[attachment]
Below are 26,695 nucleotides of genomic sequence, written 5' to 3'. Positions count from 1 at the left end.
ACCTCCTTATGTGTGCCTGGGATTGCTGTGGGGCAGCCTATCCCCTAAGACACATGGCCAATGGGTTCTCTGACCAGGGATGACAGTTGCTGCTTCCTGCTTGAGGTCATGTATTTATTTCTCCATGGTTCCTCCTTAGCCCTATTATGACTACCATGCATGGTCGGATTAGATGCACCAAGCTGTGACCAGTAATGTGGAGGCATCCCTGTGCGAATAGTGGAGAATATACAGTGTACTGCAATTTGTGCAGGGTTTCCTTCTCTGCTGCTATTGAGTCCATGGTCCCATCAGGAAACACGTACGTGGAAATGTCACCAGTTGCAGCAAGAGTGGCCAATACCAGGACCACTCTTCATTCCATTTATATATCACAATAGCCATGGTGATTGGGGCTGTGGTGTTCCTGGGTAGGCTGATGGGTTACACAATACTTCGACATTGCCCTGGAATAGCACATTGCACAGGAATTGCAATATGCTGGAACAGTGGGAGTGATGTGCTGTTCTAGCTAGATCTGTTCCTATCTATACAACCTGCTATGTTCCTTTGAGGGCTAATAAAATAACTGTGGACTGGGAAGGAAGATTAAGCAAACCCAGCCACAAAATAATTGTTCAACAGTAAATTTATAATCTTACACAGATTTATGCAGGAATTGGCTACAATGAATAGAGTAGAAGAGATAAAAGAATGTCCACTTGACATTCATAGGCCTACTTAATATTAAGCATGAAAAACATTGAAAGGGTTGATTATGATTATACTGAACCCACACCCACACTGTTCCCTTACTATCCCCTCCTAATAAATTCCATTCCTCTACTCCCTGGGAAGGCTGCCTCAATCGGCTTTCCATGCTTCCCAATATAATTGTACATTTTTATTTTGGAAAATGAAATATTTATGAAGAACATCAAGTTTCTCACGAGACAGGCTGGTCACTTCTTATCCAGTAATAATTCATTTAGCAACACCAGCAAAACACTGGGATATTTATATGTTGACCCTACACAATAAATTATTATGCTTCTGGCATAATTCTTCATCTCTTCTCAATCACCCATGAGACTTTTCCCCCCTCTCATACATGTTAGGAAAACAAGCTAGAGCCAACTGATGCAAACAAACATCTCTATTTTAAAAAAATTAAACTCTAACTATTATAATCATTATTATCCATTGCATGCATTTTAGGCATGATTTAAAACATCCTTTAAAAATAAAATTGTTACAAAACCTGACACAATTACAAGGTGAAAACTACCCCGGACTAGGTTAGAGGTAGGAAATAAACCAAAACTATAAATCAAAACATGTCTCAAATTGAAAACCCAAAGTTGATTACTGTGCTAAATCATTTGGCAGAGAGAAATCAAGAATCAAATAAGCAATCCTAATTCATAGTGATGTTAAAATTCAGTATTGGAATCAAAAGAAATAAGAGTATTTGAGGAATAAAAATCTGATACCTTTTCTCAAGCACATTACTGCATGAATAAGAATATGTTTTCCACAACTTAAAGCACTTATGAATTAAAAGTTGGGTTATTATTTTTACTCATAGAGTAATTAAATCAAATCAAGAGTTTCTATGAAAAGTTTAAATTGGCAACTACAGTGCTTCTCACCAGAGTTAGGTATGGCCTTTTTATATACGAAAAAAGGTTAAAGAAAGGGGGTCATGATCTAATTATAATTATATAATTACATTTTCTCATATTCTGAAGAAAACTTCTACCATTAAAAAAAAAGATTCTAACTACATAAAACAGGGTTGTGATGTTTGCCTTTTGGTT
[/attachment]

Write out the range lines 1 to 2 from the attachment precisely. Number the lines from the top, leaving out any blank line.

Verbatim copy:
Below are 26,695 nucleotides of genomic sequence, written 5' to 3'. Positions count from 1 at the left end.
ACCTCCTTATGTGTGCCTGGGATTGCTGTGGGGCAGCCTATCCCCTAAGACACATGGCCAATGGGTTCTCTGACCAGGGATGACAGTTGCTGCTTCCTGCTTGAGGTCATGTATTTATTTCTCCATGGTTCCTCCTTAGCCCTATTATGACTACCATGCATGGTCGGATTAGATGCACCAAGCTGTGACCAGTAATGTGGAGGCATCCCTGTGCGAATAGTGGAGAATATACAGTGTACTGCAATTTGTGCAGGGTTTCCTTCTCTGCTGCTATTGAGTCCATGGTCCCATCAGGAAACACGTACGTGGAAATGTCACCAGTTGCAGCAAGAGTGGCCAATACCAGGACCACTCTTCATTCCATTTATATATCACAATAGCCATGGTGATTGGGGCTGTGGTGTTCCTGGGTAGGCTGATGGGTTACACAATACTTCGACATTGCCCTGGAATAGCACATTGCACAGGAATTGCAATATGCTGGAACAGTGGGAGTGATGTGCTGTTCTAGCTAGATCTGTTCCTATCTATACAACCTGCTATGTTCCTTTGAGGGCTAATAAAATAACTGTGGACTGGGAAGGAAGATTAAGCAAACCCAGCCACAAAATAATTGTTCAACAGTAAATTTATAATCTTACACAGATTTATGCAGGAATTGGCTACAATGAATAGAGTAGAAGAGATAAAAGAATGTCCACTTGACATTCATAGGCCTACTTAATATTAAGCATGAAAAACATTGAAAGGGTTGATTATGATTATACTGAACCCACACCCACACTGTTCCCTTACTATCCCCTCCTAATAAATTCCATTCCTCTACTCCCTGGGAAGGCTGCCTCAATCGGCTTTCCATGCTTCCCAATATAATTGTACATTTTTATTTTGGAAAATGAAATATTTATGAAGAACATCAAGTTTCTCACGAGACAGGCTGGTCACTTCTTATCCAGTAATAATTCATTTAGCAACACCAGCAAAACACTGGGATATTTATATGTTGACCCTACACAATAAATTATTATGCTTCTGGCATAATTCTTCATCTCTTCTCAATCACCCATGAGACTTTTCCCCCCTCTCATACATGTTAGGAAAACAAGCTAGAGCCAACTGATGCAAACAAACATCTCTATTTTAAAAAAATTAAACTCTAACTATTATAATCATTATTATCCATTGCATGCATTTTAGGCATGATTTAAAACATCCTTTAAAAATAAAATTGTTACAAAACCTGACACAATTACAAGGTGAAAACTACCCCGGACTAGGTTAGAGGTAGGAAATAAACCAAAACTATAAATCAAAACATGTCTCAAATTGAAAACCCAAAGTTGATTACTGTGCTAAATCATTTGGCAGAGAGAAATCAAGAATCAAATAAGCAATCCTAATTCATAGTGATGTTAAAATTCAGTATTGGAATCAAAAGAAATAAGAGTATTTGAGGAATAAAAATCTGATACCTTTTCTCAAGCACATTACTGCATGAATAAGAATATGTTTTCCACAACTTAAAGCACTTATGAATTAAAAGTTGGGTTATTATTTTTACTCATAGAGTAATTAAATCAAATCAAGAGTTTCTATGAAAAGTTTAAATTGGCAACTACAGTGCTTCTCACCAGAGTTAGGTATGGCCTTTTTATATACGAAAAAAGGTTAAAGAAAGGGGGTCATGATCTAATTATAATTATATAATTACATTTTCTCATATTCTGAAGAAAACTTCTACCATTAAAAAAAAAGATTCTAACTACATAAAACAGGGTTGTGATGTTTGCCTTTTGGTT